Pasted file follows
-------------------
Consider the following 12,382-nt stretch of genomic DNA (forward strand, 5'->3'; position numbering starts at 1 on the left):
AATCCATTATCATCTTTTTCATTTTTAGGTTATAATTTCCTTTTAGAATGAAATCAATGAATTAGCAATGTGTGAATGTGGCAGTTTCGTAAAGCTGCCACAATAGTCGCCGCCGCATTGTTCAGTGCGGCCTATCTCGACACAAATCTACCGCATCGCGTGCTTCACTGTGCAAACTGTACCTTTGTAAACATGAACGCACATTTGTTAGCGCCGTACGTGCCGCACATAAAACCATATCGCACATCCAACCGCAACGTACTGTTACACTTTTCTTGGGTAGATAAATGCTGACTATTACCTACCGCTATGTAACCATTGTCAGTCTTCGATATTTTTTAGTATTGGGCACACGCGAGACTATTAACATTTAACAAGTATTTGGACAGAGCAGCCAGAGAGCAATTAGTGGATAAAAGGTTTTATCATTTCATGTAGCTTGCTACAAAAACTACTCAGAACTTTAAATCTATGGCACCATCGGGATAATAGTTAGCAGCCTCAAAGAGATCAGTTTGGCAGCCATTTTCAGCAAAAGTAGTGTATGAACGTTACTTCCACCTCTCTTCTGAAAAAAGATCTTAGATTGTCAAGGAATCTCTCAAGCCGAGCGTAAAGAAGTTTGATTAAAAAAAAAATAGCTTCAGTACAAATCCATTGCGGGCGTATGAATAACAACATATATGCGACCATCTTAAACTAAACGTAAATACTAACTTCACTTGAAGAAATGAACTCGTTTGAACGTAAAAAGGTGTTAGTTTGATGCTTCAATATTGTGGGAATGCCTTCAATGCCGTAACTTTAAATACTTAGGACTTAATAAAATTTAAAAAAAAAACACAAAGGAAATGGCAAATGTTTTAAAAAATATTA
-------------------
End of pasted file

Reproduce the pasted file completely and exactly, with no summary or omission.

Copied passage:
Consider the following 12,382-nt stretch of genomic DNA (forward strand, 5'->3'; position numbering starts at 1 on the left):
AATCCATTATCATCTTTTTCATTTTTAGGTTATAATTTCCTTTTAGAATGAAATCAATGAATTAGCAATGTGTGAATGTGGCAGTTTCGTAAAGCTGCCACAATAGTCGCCGCCGCATTGTTCAGTGCGGCCTATCTCGACACAAATCTACCGCATCGCGTGCTTCACTGTGCAAACTGTACCTTTGTAAACATGAACGCACATTTGTTAGCGCCGTACGTGCCGCACATAAAACCATATCGCACATCCAACCGCAACGTACTGTTACACTTTTCTTGGGTAGATAAATGCTGACTATTACCTACCGCTATGTAACCATTGTCAGTCTTCGATATTTTTTAGTATTGGGCACACGCGAGACTATTAACATTTAACAAGTATTTGGACAGAGCAGCCAGAGAGCAATTAGTGGATAAAAGGTTTTATCATTTCATGTAGCTTGCTACAAAAACTACTCAGAACTTTAAATCTATGGCACCATCGGGATAATAGTTAGCAGCCTCAAAGAGATCAGTTTGGCAGCCATTTTCAGCAAAAGTAGTGTATGAACGTTACTTCCACCTCTCTTCTGAAAAAAGATCTTAGATTGTCAAGGAATCTCTCAAGCCGAGCGTAAAGAAGTTTGATTAAAAAAAAAATAGCTTCAGTACAAATCCATTGCGGGCGTATGAATAACAACATATATGCGACCATCTTAAACTAAACGTAAATACTAACTTCACTTGAAGAAATGAACTCGTTTGAACGTAAAAAGGTGTTAGTTTGATGCTTCAATATTGTGGGAATGCCTTCAATGCCGTAACTTTAAATACTTAGGACTTAATAAAATTTAAAAAAAAAACACAAAGGAAATGGCAAATGTTTTAAAAAATATTA